Textile Machine Operator: NC’s “most unique” job is not a common one

North Carolina had nearly 9 times as many textile machine operators than would be expected based on national averages, according to recent analysis of Bureau of Labor Statistics data by the Pew Charitable Trusts. Georgia had more than 10 times as many textile machine operators than would be expected. In these two Southern states, the relatively high concentration of these jobs—as compared to national averages—reflects historical economic patterns that persist today. Nationwide, just over 75,000…

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Educational Attainment and Unemployment

The Bureau of Labor Statistics regularly publishes national unemployment rates by educational attainment for the highest degree attained for workers 25 and older. This analysis typically uses the Current Population Survey (CPS) data. Unfortunately, the CPS data are too small to provide high quality estimates for unemployment rates by educational attainment for individual states. Thankfully, there are multiple federal sources of statistical information available. The large sample size of the U.S. Census Bureau’s annual American…

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Male- and Female-Dominated Occupations, 2013

By on 3.16.15 in Economic Data

Nearly 4.5 million North Carolinians age 16 and older reported working in the 2013 American Community Survey. Of these, nearly three quarters, or 3.3 million, were of prime working age (25-64) and working full-time (defined here as 30 hours of work per week or more). Women made up 46% of North Carolina’s full-time employed population of prime working age. Although many occupations are increasingly integrated with respect to sex composition, a large number of occupations…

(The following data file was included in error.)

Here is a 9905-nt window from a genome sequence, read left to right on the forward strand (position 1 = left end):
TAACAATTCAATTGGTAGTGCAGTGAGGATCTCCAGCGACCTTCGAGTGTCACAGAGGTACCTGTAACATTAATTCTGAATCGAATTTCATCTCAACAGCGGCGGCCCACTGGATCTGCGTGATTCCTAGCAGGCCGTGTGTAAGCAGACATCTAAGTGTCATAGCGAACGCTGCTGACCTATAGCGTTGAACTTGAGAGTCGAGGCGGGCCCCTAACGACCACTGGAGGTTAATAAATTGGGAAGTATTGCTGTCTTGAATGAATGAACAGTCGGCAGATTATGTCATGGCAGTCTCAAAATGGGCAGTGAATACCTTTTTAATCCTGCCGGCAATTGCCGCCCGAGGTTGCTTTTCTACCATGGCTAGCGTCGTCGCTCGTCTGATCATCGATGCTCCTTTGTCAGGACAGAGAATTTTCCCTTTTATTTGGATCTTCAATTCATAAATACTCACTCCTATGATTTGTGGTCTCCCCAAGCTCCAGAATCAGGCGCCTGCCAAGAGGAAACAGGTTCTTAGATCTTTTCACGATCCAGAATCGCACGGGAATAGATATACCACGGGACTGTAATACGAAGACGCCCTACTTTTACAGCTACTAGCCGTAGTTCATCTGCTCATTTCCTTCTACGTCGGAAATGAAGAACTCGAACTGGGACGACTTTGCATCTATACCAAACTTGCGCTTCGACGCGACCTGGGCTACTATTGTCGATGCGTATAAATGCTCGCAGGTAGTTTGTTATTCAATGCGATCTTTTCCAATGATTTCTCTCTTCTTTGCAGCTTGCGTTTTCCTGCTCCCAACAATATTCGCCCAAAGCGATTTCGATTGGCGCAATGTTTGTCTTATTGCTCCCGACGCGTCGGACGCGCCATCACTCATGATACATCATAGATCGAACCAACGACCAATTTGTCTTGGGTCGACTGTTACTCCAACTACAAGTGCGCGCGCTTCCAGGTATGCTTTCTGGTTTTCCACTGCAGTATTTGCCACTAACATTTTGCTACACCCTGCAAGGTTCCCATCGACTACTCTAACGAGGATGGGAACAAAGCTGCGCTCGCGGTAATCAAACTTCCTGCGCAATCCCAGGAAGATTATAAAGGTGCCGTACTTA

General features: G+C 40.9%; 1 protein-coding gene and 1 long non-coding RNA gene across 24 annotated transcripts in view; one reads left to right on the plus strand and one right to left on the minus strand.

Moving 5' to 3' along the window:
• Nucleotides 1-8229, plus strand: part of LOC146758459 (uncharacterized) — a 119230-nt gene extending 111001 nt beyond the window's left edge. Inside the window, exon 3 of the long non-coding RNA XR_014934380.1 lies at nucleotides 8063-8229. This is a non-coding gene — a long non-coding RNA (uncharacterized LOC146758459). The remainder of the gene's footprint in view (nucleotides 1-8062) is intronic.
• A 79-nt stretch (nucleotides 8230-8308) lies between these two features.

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NC in Focus: Craft Breweries

By on 3.12.15 in Economic Data

Craft breweries are small, independent, and traditional, according to the definition given by the Brewers Association. This means that they produce fewer than 6 million barrels of beer annually, are not controlled by an alcoholic beverage industry member, and predominantly brew beers that are made with traditional ingredients and flavor profiles. Although overall U.S. beer sales were down 1.9% in 2013, craft beer sales increased by 17.2%, driven in part by a steady increase in…

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Impact of Off-Campus College Students on Local Poverty Rates

Colleges and universities can exert significant impacts on the demographic and socioeconomic characteristics of community populations. This is often self-evident in “college towns” such as Chapel Hill, where college students make up a large portion of the population. But, as Alemayehu Bishaw notes in a recent report for the U.S. Census Bureau, “even in large cities, a big student population living off-campus can impact [economic] indicators” such as the poverty rate. College students typically live in…